Yea, ye took up the tabernacle of Moloch, and the STAR of your god Remphan, figures which ye made to worship them: and I will carry you away beyond Babylon.

Acts 7:43Our fathers had the tabernacle of WITNESS in the wilderness, as he had appointed, speaking unto Moses,
  • that he should make it according to the fashion that he had seen. Acts 7:44
Which also our fathers that came after brought in with Jesus [Joshua] into the possession of the Gentiles,
  • unto the days of David; Acts 7:45
WHO found favour before God, and desired to find a tabernacle [witness] for the Godof Jacob. Acts 7:46
BUT Solomon built him an house Acts 7:47

HOWBEIT the most High dwelleth not in temples made with hands; as saith the prophet. Acts 7:48

what house will ye build me? saith the Lord:
or what is the place of my rest? Acts 7:49

Hath not my hand made all these things? Acts 7:50
Ye stiffnecked and uncircumcised in heart and ears,
ye do always resist the Holy Ghost: as your fathers did, so do ye.Acts 7:51

<font color=blue>Now, you will understand that when the loud NOISE--never called Music--sounded when the Ark of the Covenant was taken into the Most Holy place,God SHUT DOWN THE TEMPLE so that the priests COULD NOT SERVE. This REMOVED ready access to the symbol of God's PRESENCE and access to the WORD once under the Mercy Seat.</font>
  • Not to worry: the people CAST OUT of the gates during this EXORCISM prayed directly to GOD and GOD answered from HEAVEN. So, I GUESS that David didn't have God trapped in the Ark of the covenant and God never LIVED in a house built by human hands.
<font color=purple>Now, you will remember that TEMPORARILY God abandoned them to WORSHIP THE STARRY HOST but this was ON THE WAY to Captivity and Death in Assyria and Babylon for the TRANSGRESSION of MUSICAL IDOLATRY of the pagan trinity.

Now because the Levitical Warrior Musicians served (hard bondage) the KING and the COMMANDERS OF THE ARMY who served under the STAR OF DAVID, it should NOT be surprised that a Star Worshipper would want to worship in the FIRMAMENT.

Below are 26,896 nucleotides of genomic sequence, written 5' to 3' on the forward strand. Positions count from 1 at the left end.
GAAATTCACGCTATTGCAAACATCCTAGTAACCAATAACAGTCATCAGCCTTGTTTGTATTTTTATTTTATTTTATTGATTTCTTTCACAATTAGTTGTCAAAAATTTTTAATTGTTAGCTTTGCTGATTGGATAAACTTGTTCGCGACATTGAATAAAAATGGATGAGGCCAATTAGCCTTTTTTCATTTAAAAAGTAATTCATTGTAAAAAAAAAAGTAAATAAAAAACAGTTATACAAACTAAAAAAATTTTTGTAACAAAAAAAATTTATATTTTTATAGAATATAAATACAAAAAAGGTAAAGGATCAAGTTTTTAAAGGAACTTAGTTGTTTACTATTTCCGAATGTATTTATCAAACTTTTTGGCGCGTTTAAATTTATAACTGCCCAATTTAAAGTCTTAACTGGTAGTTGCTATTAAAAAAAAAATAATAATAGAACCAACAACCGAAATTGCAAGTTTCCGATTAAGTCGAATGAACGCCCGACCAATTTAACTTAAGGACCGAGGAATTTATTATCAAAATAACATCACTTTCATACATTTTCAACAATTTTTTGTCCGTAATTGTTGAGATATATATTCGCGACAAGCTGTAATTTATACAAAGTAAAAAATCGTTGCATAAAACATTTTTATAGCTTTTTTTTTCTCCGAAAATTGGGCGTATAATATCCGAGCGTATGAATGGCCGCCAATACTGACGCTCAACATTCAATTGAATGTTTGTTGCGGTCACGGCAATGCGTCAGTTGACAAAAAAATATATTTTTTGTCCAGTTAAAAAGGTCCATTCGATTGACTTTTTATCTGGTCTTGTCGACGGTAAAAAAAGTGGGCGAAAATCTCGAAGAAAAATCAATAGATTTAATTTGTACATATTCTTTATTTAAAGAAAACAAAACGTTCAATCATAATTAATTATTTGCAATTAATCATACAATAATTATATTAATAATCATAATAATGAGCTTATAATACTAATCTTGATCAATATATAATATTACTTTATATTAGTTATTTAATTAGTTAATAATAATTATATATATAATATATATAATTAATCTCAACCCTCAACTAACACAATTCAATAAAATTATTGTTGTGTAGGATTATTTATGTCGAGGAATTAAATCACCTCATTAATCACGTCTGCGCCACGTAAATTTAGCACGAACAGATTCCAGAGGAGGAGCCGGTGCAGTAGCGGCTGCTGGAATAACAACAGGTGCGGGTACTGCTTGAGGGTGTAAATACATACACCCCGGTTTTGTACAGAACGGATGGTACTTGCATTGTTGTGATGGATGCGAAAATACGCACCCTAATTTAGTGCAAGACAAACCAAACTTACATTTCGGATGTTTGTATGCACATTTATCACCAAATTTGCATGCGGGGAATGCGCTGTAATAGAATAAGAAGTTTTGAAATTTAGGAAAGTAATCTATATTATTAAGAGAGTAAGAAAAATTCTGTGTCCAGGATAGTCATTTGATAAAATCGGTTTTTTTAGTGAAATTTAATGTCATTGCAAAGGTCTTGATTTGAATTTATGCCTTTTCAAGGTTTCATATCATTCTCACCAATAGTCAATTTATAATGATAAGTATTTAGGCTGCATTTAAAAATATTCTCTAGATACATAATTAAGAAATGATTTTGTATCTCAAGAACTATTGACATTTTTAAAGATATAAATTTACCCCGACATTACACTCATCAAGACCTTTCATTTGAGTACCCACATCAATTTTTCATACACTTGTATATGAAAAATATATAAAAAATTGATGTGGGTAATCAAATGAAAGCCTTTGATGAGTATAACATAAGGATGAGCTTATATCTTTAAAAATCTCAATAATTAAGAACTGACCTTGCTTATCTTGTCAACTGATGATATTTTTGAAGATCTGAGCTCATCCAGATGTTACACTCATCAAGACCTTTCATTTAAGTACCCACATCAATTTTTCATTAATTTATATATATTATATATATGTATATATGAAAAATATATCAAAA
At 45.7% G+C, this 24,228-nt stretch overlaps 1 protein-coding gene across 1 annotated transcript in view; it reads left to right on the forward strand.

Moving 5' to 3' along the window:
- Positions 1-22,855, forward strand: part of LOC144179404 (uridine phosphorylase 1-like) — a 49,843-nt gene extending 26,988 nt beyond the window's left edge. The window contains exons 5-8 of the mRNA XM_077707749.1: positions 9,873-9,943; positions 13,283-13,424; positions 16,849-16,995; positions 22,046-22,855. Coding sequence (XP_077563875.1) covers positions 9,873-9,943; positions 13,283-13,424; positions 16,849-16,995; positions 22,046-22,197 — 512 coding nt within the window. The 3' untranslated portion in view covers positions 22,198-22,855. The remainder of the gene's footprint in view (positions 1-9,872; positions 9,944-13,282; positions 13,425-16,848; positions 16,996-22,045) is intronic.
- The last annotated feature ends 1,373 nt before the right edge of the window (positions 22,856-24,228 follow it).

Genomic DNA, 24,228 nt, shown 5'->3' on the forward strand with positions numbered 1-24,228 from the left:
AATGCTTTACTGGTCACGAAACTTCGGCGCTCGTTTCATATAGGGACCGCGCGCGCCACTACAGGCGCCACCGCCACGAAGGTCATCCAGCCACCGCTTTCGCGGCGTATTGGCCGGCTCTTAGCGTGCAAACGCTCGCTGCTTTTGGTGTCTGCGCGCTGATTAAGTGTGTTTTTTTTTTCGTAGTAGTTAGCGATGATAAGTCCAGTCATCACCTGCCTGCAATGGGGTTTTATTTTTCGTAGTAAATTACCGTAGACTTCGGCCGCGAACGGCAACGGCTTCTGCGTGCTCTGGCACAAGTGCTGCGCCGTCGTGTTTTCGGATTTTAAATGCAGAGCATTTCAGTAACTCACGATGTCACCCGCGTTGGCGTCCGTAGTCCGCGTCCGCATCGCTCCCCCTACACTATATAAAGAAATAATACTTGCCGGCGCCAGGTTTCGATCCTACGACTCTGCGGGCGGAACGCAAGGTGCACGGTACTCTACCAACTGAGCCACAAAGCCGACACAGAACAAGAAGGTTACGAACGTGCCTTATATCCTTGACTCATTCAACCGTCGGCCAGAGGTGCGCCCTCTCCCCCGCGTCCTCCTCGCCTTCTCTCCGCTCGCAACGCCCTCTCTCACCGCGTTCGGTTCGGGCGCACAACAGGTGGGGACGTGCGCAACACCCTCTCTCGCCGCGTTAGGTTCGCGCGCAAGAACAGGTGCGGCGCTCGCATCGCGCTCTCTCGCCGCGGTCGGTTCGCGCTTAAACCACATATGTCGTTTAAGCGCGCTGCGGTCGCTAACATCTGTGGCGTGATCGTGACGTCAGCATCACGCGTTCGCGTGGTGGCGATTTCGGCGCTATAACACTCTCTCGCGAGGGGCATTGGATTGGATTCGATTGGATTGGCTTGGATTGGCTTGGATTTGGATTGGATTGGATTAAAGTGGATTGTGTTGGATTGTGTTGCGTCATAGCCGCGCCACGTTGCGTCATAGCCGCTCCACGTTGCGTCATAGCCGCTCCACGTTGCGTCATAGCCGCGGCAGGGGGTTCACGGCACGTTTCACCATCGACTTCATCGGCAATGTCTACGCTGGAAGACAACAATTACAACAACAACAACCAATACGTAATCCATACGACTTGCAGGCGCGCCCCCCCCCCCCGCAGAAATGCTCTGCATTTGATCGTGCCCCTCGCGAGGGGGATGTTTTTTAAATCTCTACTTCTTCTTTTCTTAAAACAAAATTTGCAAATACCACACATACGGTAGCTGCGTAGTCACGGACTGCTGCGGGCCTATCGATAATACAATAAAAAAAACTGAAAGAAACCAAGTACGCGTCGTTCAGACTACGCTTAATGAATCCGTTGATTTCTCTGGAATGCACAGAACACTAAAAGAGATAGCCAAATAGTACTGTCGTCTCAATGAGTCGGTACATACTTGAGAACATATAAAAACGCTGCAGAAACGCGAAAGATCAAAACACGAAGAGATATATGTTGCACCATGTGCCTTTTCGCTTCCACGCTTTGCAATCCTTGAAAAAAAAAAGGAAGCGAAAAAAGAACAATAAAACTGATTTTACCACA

So? You REALLY want to return to Canaanite Baalism? Do you REALLY want to be INTIMIDATED by the Warrior "kings" and their new Levitical Warrior Musicians so that they can LIE about every Biblical passage about music and all other known evidence and PICK YOUR POCKETS like "ole bloody hands, David?"

Besides, ALL of the instruments in Psalm 150 except the SHOFAR--because it was NOT a musical instrument--were abandoned when the temple was destroyed. ALL of them have roots in Satan, prostitutes or Warriors and David WAS the warrior king with whom the elders REPLACED God. </font>

I am quite certain that the INTENTIONAL SOWERS OF DISCORD intending to lie TO God and ABOUT God gather specificially to LAUGHT at the silly lambs they have fleeced. I can assure you that NOT a one of them will GIVE AN ANSWER as long as they have dupes.
First of all, you never acknowledged the fact that I destroyed every aspect of your arguement against playing music for worship purposes being unbiblical. Second of all, I've really got nothing against you other than the fact that you are hypocritical in your arguments, you know using your crazy double standards the way you like to do. But other than that I've got nothing against you. And Kenny...what?